Friday, December 23, 2005

Hang in there, peanut.

So far, so good (phew). New EDD (based on LMP) = 7/30/06.

I am a bird now

In loving memory of Julian Innes Fader (12/20/04 - 12/23/04)

"Still Here" - Jill Scott

I am a boisterous river
I am a mountains story
I am a quiet feeling
I am a fragrant flower
I am a moonlit evening
I am a peaceful night
I am a writers thinking
I am a wealth unfathomed
And if you don’t recognize my presence, I am here
And if you don’t recognize me, I am here
I am a source of power
I am excited journey
I am the rock of patience
I am a whisper singing
I am unbridled freedom
I am the thought from thinking
I am a love unshattered
I am the great orgasm
And if you don’t recognize my presence, I am here
And if you don’t recognize my presence, I am here
And even if you don’t recognize me, I‘m still here
And even if you don’t recognize me
And even if you don’t recognize me, I‘m still here
And even if you don’t recognize me, I am, oh, I’m still here
Even if you don’t recognize me, I’m here, I’m here, I’m here

[The title of this post is taken from one of this year's most powerful albums, by Antony & The Johnsons.]

Tuesday, December 20, 2005

Happy birthday, Julian

Our beautiful son Julian came into the world a year ago on 12/20 at 7:10pm, with a head full of dark hair and beautiful brown eyes. He weighed 6 pounds, 3 ounces,and measured 19 inches long. I spent my whole pregnancy trying to picture what he would look like, but when I met him for the first time, it was likeI had known him for my whole life. It was at the same time the proudest and the saddest moment of my life because I knew that the time I would have with him would be limited. Julian struggled to be with us for 3 days before he died of heart failure caused by dilated cardiomyopathy. He only gave up the fight for his life when my husband and I held him and told him we loved him and that it was okay to let go, that he didn't need to be strong for us.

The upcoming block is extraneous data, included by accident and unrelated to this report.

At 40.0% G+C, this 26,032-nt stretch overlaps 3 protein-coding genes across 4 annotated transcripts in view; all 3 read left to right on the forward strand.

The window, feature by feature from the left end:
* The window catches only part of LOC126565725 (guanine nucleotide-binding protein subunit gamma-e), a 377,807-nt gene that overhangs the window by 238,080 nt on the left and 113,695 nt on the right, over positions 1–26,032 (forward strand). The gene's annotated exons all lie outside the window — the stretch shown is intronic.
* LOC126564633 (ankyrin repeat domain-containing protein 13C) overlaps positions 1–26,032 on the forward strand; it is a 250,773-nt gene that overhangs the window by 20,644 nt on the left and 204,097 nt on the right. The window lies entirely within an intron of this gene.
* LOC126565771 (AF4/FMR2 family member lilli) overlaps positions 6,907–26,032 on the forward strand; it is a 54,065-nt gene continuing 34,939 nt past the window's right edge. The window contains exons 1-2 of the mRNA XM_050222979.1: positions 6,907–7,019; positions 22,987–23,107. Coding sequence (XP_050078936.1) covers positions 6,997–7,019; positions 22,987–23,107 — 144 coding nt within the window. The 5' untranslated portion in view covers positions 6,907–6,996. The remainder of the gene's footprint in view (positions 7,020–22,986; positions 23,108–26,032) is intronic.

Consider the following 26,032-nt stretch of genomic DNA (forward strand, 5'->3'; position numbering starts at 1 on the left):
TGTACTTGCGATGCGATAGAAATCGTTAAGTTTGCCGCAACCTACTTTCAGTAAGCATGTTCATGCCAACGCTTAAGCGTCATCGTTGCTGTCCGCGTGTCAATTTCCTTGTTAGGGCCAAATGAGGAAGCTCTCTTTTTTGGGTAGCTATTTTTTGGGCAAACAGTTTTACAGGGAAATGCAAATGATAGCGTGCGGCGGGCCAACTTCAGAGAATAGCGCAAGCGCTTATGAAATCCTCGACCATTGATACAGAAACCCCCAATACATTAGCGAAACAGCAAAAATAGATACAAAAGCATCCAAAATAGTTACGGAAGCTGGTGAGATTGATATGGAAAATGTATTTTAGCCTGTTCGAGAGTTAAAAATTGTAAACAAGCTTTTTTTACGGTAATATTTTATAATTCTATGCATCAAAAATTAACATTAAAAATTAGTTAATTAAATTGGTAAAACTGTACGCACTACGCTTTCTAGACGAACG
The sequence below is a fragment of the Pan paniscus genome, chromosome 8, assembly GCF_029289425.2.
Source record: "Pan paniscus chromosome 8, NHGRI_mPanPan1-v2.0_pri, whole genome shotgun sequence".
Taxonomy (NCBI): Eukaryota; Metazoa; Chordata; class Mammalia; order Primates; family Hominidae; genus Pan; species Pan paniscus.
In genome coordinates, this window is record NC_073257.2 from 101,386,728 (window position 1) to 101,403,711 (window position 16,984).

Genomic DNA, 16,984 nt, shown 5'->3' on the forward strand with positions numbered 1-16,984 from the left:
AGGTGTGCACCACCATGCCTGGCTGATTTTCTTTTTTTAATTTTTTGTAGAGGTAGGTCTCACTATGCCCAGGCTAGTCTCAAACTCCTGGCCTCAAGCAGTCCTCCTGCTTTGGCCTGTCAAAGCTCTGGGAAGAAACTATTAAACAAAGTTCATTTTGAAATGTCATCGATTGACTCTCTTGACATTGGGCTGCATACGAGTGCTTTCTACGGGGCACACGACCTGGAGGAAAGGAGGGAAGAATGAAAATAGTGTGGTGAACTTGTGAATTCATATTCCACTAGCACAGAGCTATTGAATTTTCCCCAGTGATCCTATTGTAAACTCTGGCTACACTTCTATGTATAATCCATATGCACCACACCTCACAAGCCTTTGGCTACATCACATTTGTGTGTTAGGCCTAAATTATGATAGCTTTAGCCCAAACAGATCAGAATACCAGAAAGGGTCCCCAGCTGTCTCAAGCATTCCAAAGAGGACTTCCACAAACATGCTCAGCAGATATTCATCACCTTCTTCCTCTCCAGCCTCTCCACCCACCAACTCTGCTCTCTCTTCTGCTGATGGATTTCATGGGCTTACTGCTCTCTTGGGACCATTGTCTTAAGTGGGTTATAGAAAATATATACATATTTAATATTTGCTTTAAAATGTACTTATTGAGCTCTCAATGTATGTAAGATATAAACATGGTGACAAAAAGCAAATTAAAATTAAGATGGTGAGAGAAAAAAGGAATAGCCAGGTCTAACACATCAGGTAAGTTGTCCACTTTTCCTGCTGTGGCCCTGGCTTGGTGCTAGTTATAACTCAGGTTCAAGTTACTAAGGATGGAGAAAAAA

My husband, Robert and I spent the day together in quiet reflection (slightly distracted by the NYC transit strike). We are so thankful for each other and for the handful of family and friends who did manage to acknowledge Julian on what would have been his first birthday.

Tuesday, December 06, 2005

What not to say to a SPALS mom

I am only 5 1/2 weeks pregnant and already, I have been making a mental list of "What not to say to a subsequently-pregnant-after-a-loss mom." People can be really clueless. In no particular order, here are my new guidelines for how to behave around a SPALS mom such as myself:

1. Don't keep asking a woman who has suffered through pregnancy or infant loss if she is "pregnant yet." Planning a subsequent pregnancy is not exactly a joyous experience (especially when it doesn't happen quickly), and constant inquiries only add to the stress and isolation she feels on a daily basis.

2. If and when she does inform you of her subsequent pregnancy, be happy for her, but not overly celebratory. If she lost a full-term baby, she is bound to feel very vulnerable and anxious during her subsequent pregnancy, and knows too well that a positive pregnancy test doesn't automatically guarantee a successful pregnancy or a live healthy baby at the end of 9 months. She needs your care and support, but not a cheerleader. If you're unsure about the appropriate tone, follow her lead.

3. Don't perceive her new pregnancy as a sign that she has "moved on" or is "over" the baby she lost. She will never be over it, and will probably struggle a great deal with how to celebrate her pregnancy and bond with the new baby, while continuing to grieve for the baby who died.

4. Similarly, if you haven't done such a good job of listening to, supporting, visiting, or staying in touch with her since her baby died, don't take the announcement of the new pregnancy as a signal for you to try to resume your friendship where you left off before she lost her baby, as though you are relieved that she is "normal" and back to her "old self" again. Not only is this a false perception, but she may resent this kind of fair-weather friendship and may even be reluctant to tell you about her pregnancy for fear that you will respond in such a way.

5. Don't assume that she no longer wants to talk about the baby who died. Most SPALS moms love it when you remember their babies, especially (but not only) on anniversaries and holidays.

6. Don't assume that she now wants to hear about other peoples' pregnancies or other peoples' babies. Despite the fact that she is herself pregnant, she may feel very removed from those who have had an easy time of getting pregnant and bringing home a baby. Try to continue to be as sensitive and mindful about what you say to her (and within earshot of her) as you hopefully would have been during the months immediately following the death of her baby.

7. Please do try to keep your feelings about God, religion, etc. to yourself in relation to her pregnancy and/or the baby she lost (i.e., references to "God's will," "God's plan," "angels," or her "faith"). It is possible to offer secular or non-religious responses that sound more sincere and authentic than those that may be meaningless to her, depending upon her beliefs. Otherwise, there is a risk that your truly supportive sentiments may be clouded by religious imagery that she may be offended by if she is an agnostic, atheist, or has a nontheistic worldview.